Vergara v. California, 246 Cal. App. 4th 619, 209 Cal. Rptr. 3d 532 (Cal. App. 2d Dist., May 3, 2016)

In this case, the Court of Appeal of California issued a decision overturning a ruling by a California state court judge that found that California statutes providing tenure protections to K–12 teachers violated the equal protection provisions of the California constitution. The case arose from a challenge, funded by anti-union organizations, to five California statutes that provide primary and secondary school teachers a two-year probationary period, stipulate procedural protections for non-probationary teachers facing termination, and emphasize teacher seniority in reductions of force. The AAUP submitted an amicus brief which argued that the challenged statutes help protect teachers from retaliation, help keep good teachers in the classroom by promoting teacher longevity and discouraging teacher turnover, and allow teachers to act in students’ interests in presenting curricular material and advocating for students within the school system. The Court of Appeal reversed the trial court’s decision, holding that the statutes themselves did not create equal protection violations, so they are not unconstitutional.

The challenged statutes in the California Education Code establish: a two-year probationary period during which new teachers may be terminated without cause, due process protections for non-probationary teachers facing termination for cause, and procedures for implementing budget-based reductions-in-force. After an eight-week bench trial, Los Angeles Superior Court Judge Rolf Michael Treu, in a short sixteen-page opinion containing only superficial analysis, adopted the plaintiffs’ theories in full, striking down each challenged statute as unconstitutional. In doing so, Judge Treu improperly used the “strict scrutiny” standard and failed to adequately consider the substantial state interest in providing statutory rights of tenure and due process for K–12 teachers in the public schools.

Instead, Judge Treu accepted wholesale testimony given by the plaintiffs’ expert witnesses. Based on this testimony, the court concluded that “the specific effect of grossly ineffective teachers on students . . . shocks the conscience” and that “there are a significant number of grossly ineffective teachers currently active in California classrooms” who have “a direct, real, appreciable, and negative impact on a significant number of California students . . . .” Although he did not cite evidence showing a causal link between the statutes and students’ constitutional rights, Judge Treu held that the statutes unconstitutionally impact students’ fundamental right to equality of education and disproportionately burden poor and minority students. Judge Treu stayed his ruling pending appeal. The defendants appealed to the Court of Appeal of the State of California for the Second Appellate District.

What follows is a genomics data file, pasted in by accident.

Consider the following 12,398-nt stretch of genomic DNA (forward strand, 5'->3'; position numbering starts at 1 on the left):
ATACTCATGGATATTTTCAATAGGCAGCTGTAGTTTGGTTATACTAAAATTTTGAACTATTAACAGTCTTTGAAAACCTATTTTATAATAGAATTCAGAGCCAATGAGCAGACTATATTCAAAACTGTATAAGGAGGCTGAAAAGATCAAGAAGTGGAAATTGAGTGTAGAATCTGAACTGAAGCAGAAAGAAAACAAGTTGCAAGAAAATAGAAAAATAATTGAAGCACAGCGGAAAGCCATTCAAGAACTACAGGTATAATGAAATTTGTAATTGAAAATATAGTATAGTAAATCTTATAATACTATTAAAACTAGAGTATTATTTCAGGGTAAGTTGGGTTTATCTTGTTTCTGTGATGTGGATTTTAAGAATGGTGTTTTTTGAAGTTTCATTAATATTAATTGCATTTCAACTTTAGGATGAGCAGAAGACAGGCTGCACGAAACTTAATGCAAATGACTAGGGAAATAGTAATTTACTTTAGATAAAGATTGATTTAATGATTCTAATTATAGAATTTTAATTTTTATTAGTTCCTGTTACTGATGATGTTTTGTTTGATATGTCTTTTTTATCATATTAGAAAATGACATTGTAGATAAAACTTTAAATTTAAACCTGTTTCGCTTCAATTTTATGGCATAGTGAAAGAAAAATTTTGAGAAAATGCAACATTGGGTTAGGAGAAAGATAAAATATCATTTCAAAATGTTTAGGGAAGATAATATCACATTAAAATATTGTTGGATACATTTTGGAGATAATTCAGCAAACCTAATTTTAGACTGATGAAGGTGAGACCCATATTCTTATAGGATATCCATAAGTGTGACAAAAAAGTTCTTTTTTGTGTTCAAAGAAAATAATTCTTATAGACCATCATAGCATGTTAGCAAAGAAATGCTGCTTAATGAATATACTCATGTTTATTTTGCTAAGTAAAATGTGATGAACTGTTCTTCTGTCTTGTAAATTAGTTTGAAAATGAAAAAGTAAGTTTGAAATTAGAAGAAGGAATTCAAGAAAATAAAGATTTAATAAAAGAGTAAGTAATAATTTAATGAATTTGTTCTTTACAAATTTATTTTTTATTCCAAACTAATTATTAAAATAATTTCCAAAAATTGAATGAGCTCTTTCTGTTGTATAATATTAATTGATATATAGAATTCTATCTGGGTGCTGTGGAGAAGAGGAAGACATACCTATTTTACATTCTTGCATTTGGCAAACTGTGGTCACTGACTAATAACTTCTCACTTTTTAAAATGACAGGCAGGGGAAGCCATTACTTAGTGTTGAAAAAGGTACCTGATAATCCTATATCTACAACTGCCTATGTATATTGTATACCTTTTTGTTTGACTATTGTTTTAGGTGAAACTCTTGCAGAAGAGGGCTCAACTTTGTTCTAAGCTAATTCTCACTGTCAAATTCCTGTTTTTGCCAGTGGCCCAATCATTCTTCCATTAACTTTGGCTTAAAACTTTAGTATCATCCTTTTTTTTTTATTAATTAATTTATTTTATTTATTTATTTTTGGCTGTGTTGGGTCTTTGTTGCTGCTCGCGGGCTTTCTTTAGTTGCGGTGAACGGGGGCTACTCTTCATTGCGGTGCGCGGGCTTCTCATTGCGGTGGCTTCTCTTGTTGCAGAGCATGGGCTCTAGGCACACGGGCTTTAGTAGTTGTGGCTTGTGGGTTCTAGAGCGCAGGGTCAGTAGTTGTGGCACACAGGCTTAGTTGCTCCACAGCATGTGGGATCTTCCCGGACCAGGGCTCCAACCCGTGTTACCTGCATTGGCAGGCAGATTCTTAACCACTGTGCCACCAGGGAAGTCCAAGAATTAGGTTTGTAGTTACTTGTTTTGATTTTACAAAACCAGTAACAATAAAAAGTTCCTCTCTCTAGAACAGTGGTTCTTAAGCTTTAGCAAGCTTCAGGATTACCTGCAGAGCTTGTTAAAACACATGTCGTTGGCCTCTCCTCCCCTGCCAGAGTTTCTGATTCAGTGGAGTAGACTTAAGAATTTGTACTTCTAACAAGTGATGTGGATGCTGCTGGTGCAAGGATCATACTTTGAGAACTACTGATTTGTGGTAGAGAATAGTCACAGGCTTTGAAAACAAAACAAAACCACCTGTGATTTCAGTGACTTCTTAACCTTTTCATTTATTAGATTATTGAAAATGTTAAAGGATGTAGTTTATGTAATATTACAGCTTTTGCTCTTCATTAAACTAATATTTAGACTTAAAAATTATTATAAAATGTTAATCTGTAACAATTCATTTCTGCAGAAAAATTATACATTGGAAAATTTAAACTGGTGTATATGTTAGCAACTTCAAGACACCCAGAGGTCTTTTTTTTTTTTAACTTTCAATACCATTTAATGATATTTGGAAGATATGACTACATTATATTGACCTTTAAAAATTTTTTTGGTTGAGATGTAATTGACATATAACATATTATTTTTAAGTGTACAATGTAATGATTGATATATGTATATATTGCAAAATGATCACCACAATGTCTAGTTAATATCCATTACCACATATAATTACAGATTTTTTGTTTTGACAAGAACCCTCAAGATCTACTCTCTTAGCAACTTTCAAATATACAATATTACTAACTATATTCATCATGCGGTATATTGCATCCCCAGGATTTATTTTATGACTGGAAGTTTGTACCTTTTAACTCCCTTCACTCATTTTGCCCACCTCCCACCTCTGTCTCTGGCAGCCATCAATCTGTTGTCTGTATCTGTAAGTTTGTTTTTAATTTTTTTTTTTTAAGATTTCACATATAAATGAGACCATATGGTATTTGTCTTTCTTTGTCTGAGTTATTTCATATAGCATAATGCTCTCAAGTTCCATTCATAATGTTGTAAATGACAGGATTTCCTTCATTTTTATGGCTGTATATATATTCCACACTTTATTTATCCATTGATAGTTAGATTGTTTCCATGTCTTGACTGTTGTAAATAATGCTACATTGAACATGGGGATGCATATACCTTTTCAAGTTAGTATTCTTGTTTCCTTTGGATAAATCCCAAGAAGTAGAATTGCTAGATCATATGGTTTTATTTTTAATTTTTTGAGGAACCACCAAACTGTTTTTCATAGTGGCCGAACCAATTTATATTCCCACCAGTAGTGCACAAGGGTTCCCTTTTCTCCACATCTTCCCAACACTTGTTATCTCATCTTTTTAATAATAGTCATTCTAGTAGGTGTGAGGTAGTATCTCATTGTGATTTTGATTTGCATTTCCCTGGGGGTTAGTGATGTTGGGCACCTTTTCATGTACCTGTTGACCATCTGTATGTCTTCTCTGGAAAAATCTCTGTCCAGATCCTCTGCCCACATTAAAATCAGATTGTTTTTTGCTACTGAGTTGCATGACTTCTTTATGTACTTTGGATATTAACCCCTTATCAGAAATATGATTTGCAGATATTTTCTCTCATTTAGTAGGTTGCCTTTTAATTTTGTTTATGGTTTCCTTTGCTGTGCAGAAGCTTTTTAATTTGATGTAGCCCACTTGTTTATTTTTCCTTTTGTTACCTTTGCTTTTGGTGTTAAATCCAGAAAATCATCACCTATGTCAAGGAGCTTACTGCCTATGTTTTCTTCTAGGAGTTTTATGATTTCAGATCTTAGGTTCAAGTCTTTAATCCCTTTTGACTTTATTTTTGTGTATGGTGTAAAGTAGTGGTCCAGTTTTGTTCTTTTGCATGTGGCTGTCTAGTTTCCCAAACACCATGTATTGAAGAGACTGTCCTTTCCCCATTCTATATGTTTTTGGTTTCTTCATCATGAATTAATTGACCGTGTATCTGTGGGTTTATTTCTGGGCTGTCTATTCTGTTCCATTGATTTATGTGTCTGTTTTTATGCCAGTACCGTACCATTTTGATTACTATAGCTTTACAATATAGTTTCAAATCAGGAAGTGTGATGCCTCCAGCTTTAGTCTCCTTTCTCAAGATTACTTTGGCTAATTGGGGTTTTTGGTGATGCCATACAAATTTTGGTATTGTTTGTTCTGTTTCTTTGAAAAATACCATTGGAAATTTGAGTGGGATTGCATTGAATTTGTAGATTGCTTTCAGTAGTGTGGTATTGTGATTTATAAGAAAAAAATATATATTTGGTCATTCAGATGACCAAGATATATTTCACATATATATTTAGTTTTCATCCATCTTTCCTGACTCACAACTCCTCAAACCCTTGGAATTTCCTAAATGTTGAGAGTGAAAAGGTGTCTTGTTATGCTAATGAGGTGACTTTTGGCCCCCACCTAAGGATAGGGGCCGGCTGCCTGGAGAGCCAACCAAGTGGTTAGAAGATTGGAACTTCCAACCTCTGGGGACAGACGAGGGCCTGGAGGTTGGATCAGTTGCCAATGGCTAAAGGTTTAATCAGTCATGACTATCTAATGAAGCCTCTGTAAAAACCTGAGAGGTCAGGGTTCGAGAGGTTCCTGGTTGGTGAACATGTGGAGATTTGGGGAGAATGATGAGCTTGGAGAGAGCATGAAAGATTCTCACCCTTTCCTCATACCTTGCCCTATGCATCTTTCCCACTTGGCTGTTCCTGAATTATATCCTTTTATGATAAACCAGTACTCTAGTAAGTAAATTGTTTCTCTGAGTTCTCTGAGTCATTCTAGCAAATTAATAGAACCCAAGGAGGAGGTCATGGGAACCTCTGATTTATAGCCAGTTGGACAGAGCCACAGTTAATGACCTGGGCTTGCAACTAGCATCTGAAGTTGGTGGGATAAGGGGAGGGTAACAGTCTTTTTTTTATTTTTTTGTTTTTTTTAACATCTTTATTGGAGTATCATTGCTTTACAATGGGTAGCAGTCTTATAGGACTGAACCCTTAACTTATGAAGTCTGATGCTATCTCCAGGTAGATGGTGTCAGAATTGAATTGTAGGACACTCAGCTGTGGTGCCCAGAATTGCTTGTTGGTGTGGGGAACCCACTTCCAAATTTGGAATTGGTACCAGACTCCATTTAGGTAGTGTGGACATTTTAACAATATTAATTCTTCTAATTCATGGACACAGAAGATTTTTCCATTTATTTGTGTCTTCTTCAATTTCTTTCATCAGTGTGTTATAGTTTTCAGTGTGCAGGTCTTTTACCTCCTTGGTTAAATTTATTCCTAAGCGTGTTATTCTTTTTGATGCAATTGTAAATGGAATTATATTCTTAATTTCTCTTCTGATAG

The AAUP filed an amicus brief in support of tenure. The AAUP has a particular interest in defending the due process protections of tenure at all levels of education. The brief, primarily authored by Professor Charlotte Garden, an expert in labor law and constitutional law and litigation director of the Korematsu Center for Law & Equality at Seattle University, advanced two substantive arguments. First, the brief explained that by helping to insulate teachers from backlash or retaliation, the challenged statutes allow teachers to act in students’ interests in deciding when and how to present curricular material and to advocate for students within their schools and districts. In so doing, the brief recognized the distinction between the academic freedom rights of primary and secondary school teachers and those of professors in colleges and universities. Second, the brief argued that students are better off when good teachers remain in their classrooms, and the challenged statutes promote teacher longevity and discourage teacher turnover.

A three judge panel in the Court of Appeal reversed the earlier judgment, finding that the tenure, dismissal, and layoff statutes themselves did not cause equal protection violations, so they are not unconstitutional. The court reasoned that the negative evidence related to inexperienced teachers and poor and minority students was the result of external factors such as administrative decisions, and were not directly caused by the text of the statutes. In other words, the problems were caused by how people are implementing the statutes, not by the system the statutes create. Additionally, the court decided the evidence showing that ineffective teachers can adversely affect students did not demonstrate that the tenure, dismissal, and layoff system itself creates this problem or leads to an unfair distribution of ineffective teachers.

Plaintiffs have said they intend to appeal, so it is likely that the case will move on to the California Supreme Court.


Amicus Brief Topics: